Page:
l2. Apparatus for automatically controlling a vehicle traveling along a highway, the apparatus including a highway-associated component and a vehicle-carried component, characterized by the passivity of the highwayassociated component, said highway-associated component comprising means dividing a highway along its length into a series of similar energy-relaying zones deiining a desired path of vehicle travel, said vehicle-carried component including energy transmitting means inductively coupled to one of said zones when in proximity thereto, whereby the zones successively radiate an electromagnetic lield, and vehicle steering control energy pickup means normally disposed in the electromagnetic iield to produce a guidance signal related to deviation of a vehicle from the desired path, said transmitting means comprising an exciter coil and an oscillator connected thereto, said steering control means comprising a pickup coil mounted adjacent said exciter coil in null coupled relation thereto.

13. Apparatus for automatically controlling a vehicle traveling along a roadway and having an engine provided with speed control means, the apparatus including a plurality of successive closed loops of conductive material disposed in the roadway such that the loops dene a path of vehicle travel, said loops being of predetermined lengths corresponding to desired vehicular speed, a signal transmitter mounted on the vehicle and inductively coupled to an underlying loop, whereby the loops successively radiate an electromagnetic field above the roadway as the vehicle travels along the path, a pickup mounted on the vehicle in longitudinally spaced relation to said signal transmitter which is less than the minimum length of said loops so as to produce a speed control signal related to the lengths of successive loops, and means connected to the pickup and to the speed control means and responsive to the speed control signal to maintain the vehicle at the desired speed.

14. Apparatus for automatically controlling a vehicle traveling along a highway, the apparatus including highway associated means comprising a network for dividing the highway into a series of similar conductive loops, an exciter coil and a pickup coil disposed in fixed relation on the vehicle, an oscillator connected to said exciter coil, said exciter coil being coupled in energy transfer relation to said highway associated means whereby energy transferred to said loops causes the loops to radiate an electromagnetic field above the highway, said pickup coil being mounted on the vehicle so as to be normally disposed in the electromagnetic field and being disposed in horizontal- 1y transverse position on the vehicle for aiecting the phase of signals received from said highyway associated means in response to lateral disposition to either side of a centered position relative to said loops, and phase-sensitive means connected to said oscillator and said pickup coil for controlling the steering mechanism of the associated vehicle.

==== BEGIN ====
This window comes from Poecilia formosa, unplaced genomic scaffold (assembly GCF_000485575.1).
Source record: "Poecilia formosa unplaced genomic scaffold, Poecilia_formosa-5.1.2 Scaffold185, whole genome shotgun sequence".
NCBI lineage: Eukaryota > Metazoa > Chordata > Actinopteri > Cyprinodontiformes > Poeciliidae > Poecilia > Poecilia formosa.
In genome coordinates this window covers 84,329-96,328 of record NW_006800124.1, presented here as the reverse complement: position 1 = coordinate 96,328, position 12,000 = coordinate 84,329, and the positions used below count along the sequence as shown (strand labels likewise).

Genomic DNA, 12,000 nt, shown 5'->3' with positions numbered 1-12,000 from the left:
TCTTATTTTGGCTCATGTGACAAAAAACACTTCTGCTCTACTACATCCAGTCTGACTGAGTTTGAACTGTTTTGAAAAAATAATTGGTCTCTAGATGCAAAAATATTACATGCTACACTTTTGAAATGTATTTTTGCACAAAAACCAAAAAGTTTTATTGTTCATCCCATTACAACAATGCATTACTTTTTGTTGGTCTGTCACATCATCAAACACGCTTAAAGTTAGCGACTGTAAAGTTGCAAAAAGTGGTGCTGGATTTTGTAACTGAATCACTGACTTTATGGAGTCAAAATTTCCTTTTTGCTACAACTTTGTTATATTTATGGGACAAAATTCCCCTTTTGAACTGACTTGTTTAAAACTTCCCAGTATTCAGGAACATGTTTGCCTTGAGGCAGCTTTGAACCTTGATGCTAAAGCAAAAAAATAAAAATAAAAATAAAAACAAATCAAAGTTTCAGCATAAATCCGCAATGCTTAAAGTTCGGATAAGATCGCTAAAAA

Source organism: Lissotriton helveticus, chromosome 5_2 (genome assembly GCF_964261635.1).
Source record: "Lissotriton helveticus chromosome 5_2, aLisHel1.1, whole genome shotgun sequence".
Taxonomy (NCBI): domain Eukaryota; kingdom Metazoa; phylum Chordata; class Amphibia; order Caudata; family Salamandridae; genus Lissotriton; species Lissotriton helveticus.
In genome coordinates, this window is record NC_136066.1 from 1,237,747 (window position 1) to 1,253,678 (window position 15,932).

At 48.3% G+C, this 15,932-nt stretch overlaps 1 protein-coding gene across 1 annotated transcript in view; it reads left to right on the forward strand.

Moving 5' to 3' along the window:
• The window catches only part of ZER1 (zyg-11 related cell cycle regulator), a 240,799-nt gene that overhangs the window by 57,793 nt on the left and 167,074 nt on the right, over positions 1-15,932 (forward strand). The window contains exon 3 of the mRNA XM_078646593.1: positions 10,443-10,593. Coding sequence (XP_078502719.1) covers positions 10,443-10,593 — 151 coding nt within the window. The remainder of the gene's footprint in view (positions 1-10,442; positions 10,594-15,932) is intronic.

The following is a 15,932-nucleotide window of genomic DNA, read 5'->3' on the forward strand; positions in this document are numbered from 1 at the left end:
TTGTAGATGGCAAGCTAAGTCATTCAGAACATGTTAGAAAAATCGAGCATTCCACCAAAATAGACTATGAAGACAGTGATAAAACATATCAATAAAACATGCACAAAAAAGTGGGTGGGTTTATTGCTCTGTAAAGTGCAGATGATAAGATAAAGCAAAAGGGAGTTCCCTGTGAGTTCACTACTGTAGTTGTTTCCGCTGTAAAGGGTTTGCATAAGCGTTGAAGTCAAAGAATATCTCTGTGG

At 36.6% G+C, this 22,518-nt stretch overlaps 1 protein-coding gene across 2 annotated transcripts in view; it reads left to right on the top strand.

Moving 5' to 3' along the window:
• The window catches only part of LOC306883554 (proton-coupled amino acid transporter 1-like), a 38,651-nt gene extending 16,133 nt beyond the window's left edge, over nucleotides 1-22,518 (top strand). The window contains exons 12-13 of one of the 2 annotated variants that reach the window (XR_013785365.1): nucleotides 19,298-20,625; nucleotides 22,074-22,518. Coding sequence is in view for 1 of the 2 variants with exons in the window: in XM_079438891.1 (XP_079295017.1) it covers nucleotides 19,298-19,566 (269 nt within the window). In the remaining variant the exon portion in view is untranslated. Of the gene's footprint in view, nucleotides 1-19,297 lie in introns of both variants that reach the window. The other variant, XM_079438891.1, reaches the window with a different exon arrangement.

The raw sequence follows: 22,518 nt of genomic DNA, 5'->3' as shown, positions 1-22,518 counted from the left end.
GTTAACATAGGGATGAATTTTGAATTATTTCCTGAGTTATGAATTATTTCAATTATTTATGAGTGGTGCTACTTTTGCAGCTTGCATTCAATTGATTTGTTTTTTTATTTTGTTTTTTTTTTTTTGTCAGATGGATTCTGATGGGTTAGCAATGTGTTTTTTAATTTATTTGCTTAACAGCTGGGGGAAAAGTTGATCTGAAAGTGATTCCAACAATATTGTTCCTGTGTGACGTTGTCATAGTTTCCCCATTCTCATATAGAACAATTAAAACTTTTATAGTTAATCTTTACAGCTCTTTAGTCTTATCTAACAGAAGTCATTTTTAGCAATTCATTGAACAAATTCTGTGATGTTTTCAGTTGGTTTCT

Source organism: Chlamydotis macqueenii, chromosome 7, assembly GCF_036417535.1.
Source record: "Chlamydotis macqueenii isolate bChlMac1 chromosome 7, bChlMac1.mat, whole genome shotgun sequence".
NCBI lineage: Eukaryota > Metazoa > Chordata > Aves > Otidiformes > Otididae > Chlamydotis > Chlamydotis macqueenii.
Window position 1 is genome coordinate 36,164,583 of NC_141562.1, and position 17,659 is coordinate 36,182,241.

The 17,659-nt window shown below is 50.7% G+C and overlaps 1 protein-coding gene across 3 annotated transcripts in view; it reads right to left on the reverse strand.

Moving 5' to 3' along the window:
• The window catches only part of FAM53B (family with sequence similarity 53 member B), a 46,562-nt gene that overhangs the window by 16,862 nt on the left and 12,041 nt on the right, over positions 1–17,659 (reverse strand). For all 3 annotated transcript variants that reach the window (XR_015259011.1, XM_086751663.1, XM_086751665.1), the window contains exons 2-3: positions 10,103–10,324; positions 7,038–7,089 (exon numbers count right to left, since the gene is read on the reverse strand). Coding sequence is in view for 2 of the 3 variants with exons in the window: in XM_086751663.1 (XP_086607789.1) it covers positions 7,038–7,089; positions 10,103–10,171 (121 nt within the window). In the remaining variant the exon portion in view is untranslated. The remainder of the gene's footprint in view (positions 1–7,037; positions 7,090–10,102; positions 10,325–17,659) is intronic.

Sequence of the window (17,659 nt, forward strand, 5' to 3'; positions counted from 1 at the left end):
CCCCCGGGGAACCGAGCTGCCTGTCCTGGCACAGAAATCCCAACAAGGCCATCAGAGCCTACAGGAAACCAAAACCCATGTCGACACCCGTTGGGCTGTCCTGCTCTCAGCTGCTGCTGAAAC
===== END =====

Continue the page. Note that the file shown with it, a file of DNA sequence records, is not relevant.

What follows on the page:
15. Apparatus for automatically controlling a vehicle traveling along a highway, the apparatus including highway associated means comprising a network for dividing the highway into a series of similar conductive loops, and exciter coil and a pickup coil disposed in fixed relation on the vehicle, an oscillator connected to said exciter coil, said exciter coil being coupled in energy transfer relation to said highway associated means whereby energy transferred to said loops causes the loops to radiate an electromagnetic field above the highway, said pickup coil being mounted on the vehicle so as to be normally disposed in the electromagnetic iield and being disposed in horizontally transverse position on the Vehicle for affecting the phase of signals received from said highway associated means in response to lateral disposition to either side of a centered position relative to said loops, and phase-sensitive means connected to said oscillator and said pickup coil for controlling the steering mecha- CII nism of the associated Vehicle, a derivative control coil connected to said pickup coil and directly coupled to said exciter coil, and means for varying the coupling of the control coil to the exciter coil as a function of Vehicle steering.

16. Apparatus according to claim 14 wherein said exciter coil is disposed with its axis Vertical and said pickup coil is xed closely adjacent the exciter coil in null coupled relation thereto.

17. Apparatus according to claim 16 including means for laterally displacing the exciter coil and the pickup coil as a function of vehicle steering.

References Cited in the file of this patent UNITED STATES PATENTS 2,488,815 Hailes Nov. 22, 1949 2,493,755 Ferrill Jan. 10, 1950 2,537,298 Baughrnan Jan. 9, 1951 2,661,070 Ferrill Dec. 1, 1953 2,716,186 Ford Aug. 23, 1955 2,842,039 Swingle July 8, 1958 2,847,080 Zworykin et al. Aug. 12, 1958 2,996,137 Chu et al Aug. 15, 1961 3,008,532 Reed Nov. 14, 1961 3,015,741. Richards Jan. 2, 1962 3,018,367 Mountjoy Jan. 23, 1962 3,024,370 Cohen Mar. 6, 1962

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Referenced by
Citing PatentFiling datePublication dateApplicantTitle
US4216520 *May 15, 1978Aug 5, 1980Societe Anonyme Automobiles CitroenSpeed restriction control device for vehicles, particularly motor vehicles
US5257290 *Feb 10, 1989Oct 26, 1993Comsource Systems CorporationTransmission line termination of guide-communications wire for guided vehicles
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Classifications
U.S. Classification180/168, 244/114.00R, 246/63.00R
International ClassificationG05D1/02
Cooperative ClassificationG05D1/0263, G05D2201/0213
European ClassificationG05D1/02E12S